This can be a result of a number of reasons such as low and unstable electricity supply we have experienced in recent times, some customers paying old tariffs, and the frustration from estimated billing and lack of meters. Government agencies are also culpable for failing to pay for electricity consumed and billed. So all these collectively result in a monthly deficit of about N38bn against N62bn/month needed to cover NESI cash waterfall but the income from tariffs is not sufficient. The projected cummulative deficit to end of 2016 if nothing is done is over N800bn, which is net of the funds required for investment plans to be implemented.
What pragmatic solutions would you recommend to address these issues?
Let me start by saying that power sector reform is a painstaking process so these challenges cannot be addressed overnight. The public was promised increased generation and reliability as part of privatization. Unfortunately this has not materialized, costs have gone up, and purchasing powers of the populace has dropped, rightly so there is a lot of frustration among electricity customers. Also important to add is the fact that electricity infrastructure takes significant investment and time to rehabilitate, modernize and build – there are no miracles to avert the time and effort required to update decades of neglect of the power sector.
CBN credit facility
That said everyone has a role to play on the part of the investors, operators, government institutions and customers to take us to the ‘promised land’. There have been attempts at intervention (the CBN credit facility of N213bn) as we all know to ensure that the sector stays afloat but this has not made the sector whole. The underlying issues need to be fully addressed to stop NESI from haemorrhaging as is the case today.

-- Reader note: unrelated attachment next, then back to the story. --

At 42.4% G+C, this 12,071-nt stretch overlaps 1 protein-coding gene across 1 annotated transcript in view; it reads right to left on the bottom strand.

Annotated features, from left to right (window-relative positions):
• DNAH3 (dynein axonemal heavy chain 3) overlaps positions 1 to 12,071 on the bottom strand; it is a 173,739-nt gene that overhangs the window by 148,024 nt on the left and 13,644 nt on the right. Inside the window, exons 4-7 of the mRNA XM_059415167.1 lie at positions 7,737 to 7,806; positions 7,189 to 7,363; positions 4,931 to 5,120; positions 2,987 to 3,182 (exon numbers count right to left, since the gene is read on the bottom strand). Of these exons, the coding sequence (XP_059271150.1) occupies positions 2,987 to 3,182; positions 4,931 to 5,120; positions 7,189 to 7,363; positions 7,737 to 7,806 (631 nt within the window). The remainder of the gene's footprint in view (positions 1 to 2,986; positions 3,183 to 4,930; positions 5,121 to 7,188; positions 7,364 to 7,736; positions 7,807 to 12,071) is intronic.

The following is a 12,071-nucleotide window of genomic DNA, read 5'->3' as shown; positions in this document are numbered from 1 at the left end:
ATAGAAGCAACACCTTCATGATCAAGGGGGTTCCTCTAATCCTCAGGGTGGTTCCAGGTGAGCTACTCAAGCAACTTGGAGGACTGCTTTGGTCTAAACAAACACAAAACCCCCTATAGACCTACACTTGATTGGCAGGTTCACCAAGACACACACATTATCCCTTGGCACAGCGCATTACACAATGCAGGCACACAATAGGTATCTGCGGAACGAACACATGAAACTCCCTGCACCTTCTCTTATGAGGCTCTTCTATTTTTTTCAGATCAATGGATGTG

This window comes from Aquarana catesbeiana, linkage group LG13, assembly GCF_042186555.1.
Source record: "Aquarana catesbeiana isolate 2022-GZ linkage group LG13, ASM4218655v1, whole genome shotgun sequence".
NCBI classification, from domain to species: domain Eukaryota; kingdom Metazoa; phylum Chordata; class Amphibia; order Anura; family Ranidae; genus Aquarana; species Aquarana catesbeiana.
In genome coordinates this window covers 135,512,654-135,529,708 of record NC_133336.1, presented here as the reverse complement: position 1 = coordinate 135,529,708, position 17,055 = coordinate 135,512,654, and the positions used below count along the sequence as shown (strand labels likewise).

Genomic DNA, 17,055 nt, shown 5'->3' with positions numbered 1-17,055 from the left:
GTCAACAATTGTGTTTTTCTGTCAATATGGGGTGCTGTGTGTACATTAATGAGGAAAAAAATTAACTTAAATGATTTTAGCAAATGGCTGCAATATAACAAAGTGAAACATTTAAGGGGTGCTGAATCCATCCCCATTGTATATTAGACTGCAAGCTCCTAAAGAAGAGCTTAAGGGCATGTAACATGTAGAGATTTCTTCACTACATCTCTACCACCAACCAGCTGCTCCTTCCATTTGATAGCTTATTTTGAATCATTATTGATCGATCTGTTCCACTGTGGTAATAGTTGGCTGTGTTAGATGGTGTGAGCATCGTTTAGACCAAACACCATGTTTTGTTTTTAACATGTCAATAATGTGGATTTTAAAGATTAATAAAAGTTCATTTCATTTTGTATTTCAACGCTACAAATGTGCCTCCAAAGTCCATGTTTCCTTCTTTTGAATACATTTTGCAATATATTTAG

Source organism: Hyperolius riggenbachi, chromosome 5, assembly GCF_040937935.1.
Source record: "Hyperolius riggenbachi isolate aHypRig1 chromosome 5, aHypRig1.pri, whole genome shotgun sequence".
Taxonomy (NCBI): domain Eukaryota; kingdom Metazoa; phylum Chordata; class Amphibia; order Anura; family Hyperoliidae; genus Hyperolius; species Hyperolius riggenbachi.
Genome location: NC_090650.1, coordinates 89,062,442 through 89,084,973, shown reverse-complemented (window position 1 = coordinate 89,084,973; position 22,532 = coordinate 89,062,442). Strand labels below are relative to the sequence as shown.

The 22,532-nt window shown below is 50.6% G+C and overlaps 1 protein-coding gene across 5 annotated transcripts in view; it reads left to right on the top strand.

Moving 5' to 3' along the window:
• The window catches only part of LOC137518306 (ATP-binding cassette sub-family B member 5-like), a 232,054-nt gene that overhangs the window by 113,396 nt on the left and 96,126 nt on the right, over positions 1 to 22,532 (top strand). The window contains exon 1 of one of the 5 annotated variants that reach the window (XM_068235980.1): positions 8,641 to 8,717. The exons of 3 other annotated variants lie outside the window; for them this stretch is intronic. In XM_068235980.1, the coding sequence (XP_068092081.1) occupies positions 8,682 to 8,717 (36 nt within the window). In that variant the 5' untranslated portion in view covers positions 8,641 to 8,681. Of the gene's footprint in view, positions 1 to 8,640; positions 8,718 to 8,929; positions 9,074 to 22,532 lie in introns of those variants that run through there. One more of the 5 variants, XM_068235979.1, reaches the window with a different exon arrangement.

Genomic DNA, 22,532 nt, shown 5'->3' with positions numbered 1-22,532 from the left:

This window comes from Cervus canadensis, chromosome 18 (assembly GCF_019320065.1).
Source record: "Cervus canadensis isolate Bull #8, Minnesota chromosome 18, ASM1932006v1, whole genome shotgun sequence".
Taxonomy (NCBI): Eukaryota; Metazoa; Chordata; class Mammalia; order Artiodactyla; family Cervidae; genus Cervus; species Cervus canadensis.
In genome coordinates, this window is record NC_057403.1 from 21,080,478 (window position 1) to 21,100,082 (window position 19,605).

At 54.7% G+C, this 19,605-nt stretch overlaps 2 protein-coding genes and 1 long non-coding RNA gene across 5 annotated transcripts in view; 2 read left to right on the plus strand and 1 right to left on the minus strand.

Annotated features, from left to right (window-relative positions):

Firstly, industry-wide sector risks such as forex risk, volumetric risk (generation levels), and regulatory (which could be politically induced) need to be properly allocated to the parties that can best bear them. For example, generation dropped by over 50% as a result of the attacks on infrastructure in the Niger Delta; should the cost of the power lost be borne by customers or private sector operators who have no control over such acts? NO. So the liquidity gap of over N800bn must be allocated along these lines to then determine what risks tariffs can bear to customers.
The above leads to the second point, government must support NESI financially. It was in recognition of the high technical and non-technical losses that could lead to high tariffs, which customers may not be able to pay that made government to commit to N100bn spread over two years during the privatization transaction.
Source: Nigeria Today